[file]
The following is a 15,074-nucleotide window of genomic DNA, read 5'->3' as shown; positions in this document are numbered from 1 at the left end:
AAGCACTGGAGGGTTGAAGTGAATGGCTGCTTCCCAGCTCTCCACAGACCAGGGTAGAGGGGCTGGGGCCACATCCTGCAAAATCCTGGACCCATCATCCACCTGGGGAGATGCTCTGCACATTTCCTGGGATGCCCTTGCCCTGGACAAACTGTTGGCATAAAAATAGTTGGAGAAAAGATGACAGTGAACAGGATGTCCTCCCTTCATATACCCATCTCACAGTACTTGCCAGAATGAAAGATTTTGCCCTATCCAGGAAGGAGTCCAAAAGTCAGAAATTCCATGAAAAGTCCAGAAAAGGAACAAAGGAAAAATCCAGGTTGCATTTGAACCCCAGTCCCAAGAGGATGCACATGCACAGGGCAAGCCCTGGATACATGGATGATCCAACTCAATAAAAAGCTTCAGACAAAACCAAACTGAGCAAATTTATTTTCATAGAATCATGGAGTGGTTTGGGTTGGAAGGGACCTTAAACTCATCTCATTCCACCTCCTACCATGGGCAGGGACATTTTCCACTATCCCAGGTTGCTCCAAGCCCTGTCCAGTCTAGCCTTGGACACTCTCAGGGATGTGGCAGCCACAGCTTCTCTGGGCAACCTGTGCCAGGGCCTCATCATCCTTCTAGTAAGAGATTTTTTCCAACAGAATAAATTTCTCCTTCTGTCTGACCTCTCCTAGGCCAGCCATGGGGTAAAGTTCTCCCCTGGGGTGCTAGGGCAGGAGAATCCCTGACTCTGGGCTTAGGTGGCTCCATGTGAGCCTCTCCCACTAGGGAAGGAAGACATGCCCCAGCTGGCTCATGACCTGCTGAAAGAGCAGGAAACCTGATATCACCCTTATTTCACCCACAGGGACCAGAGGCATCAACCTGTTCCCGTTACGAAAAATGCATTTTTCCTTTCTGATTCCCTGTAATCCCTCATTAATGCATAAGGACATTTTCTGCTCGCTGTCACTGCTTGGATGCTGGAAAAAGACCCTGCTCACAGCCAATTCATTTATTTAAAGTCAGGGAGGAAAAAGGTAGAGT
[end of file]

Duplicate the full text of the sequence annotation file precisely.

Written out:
The following is a 15,074-nucleotide window of genomic DNA, read 5'->3' as shown; positions in this document are numbered from 1 at the left end:
AAGCACTGGAGGGTTGAAGTGAATGGCTGCTTCCCAGCTCTCCACAGACCAGGGTAGAGGGGCTGGGGCCACATCCTGCAAAATCCTGGACCCATCATCCACCTGGGGAGATGCTCTGCACATTTCCTGGGATGCCCTTGCCCTGGACAAACTGTTGGCATAAAAATAGTTGGAGAAAAGATGACAGTGAACAGGATGTCCTCCCTTCATATACCCATCTCACAGTACTTGCCAGAATGAAAGATTTTGCCCTATCCAGGAAGGAGTCCAAAAGTCAGAAATTCCATGAAAAGTCCAGAAAAGGAACAAAGGAAAAATCCAGGTTGCATTTGAACCCCAGTCCCAAGAGGATGCACATGCACAGGGCAAGCCCTGGATACATGGATGATCCAACTCAATAAAAAGCTTCAGACAAAACCAAACTGAGCAAATTTATTTTCATAGAATCATGGAGTGGTTTGGGTTGGAAGGGACCTTAAACTCATCTCATTCCACCTCCTACCATGGGCAGGGACATTTTCCACTATCCCAGGTTGCTCCAAGCCCTGTCCAGTCTAGCCTTGGACACTCTCAGGGATGTGGCAGCCACAGCTTCTCTGGGCAACCTGTGCCAGGGCCTCATCATCCTTCTAGTAAGAGATTTTTTCCAACAGAATAAATTTCTCCTTCTGTCTGACCTCTCCTAGGCCAGCCATGGGGTAAAGTTCTCCCCTGGGGTGCTAGGGCAGGAGAATCCCTGACTCTGGGCTTAGGTGGCTCCATGTGAGCCTCTCCCACTAGGGAAGGAAGACATGCCCCAGCTGGCTCATGACCTGCTGAAAGAGCAGGAAACCTGATATCACCCTTATTTCACCCACAGGGACCAGAGGCATCAACCTGTTCCCGTTACGAAAAATGCATTTTTCCTTTCTGATTCCCTGTAATCCCTCATTAATGCATAAGGACATTTTCTGCTCGCTGTCACTGCTTGGATGCTGGAAAAAGACCCTGCTCACAGCCAATTCATTTATTTAAAGTCAGGGAGGAAAAAGGTAGAGT